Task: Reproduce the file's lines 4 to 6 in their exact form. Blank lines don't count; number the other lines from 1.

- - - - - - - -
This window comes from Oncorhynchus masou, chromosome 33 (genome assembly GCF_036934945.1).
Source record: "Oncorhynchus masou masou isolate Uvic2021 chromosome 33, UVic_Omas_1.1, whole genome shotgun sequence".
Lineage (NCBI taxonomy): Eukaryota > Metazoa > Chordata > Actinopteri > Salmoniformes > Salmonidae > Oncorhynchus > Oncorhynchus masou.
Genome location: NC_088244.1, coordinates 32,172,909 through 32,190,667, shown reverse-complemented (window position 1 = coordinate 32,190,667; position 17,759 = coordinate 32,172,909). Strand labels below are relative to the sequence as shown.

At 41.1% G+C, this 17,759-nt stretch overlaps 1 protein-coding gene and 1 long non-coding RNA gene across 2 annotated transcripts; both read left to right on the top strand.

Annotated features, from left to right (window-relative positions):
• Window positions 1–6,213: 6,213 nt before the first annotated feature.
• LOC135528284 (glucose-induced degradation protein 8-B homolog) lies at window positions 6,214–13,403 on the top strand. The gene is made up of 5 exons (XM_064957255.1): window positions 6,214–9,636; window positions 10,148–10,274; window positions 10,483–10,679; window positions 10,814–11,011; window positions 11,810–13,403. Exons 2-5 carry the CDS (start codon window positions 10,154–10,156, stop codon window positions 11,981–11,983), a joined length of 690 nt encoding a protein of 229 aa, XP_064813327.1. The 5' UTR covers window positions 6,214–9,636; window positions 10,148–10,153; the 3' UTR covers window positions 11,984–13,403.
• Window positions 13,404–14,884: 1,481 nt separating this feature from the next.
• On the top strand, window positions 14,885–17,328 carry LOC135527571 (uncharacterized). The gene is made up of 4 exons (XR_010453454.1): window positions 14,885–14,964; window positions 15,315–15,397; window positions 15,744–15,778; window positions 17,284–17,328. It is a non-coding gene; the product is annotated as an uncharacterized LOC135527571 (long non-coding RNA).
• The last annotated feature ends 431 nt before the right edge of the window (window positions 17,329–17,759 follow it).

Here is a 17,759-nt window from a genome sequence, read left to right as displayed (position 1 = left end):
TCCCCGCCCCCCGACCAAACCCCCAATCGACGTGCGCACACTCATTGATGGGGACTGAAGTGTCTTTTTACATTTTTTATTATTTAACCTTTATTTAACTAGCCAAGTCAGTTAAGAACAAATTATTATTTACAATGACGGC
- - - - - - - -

Genome location: NC_088244.1, coordinates 32,172,909 through 32,190,667, shown reverse-complemented (window position 1 = coordinate 32,190,667; position 17,759 = coordinate 32,172,909). Strand labels below are relative to the sequence as shown.

At 41.1% G+C, this 17,759-nt stretch overlaps 1 protein-coding gene and 1 long non-coding RNA gene across 2 annotated transcripts; both read left to right on the top strand.

Annotated features, from left to right (window-relative positions):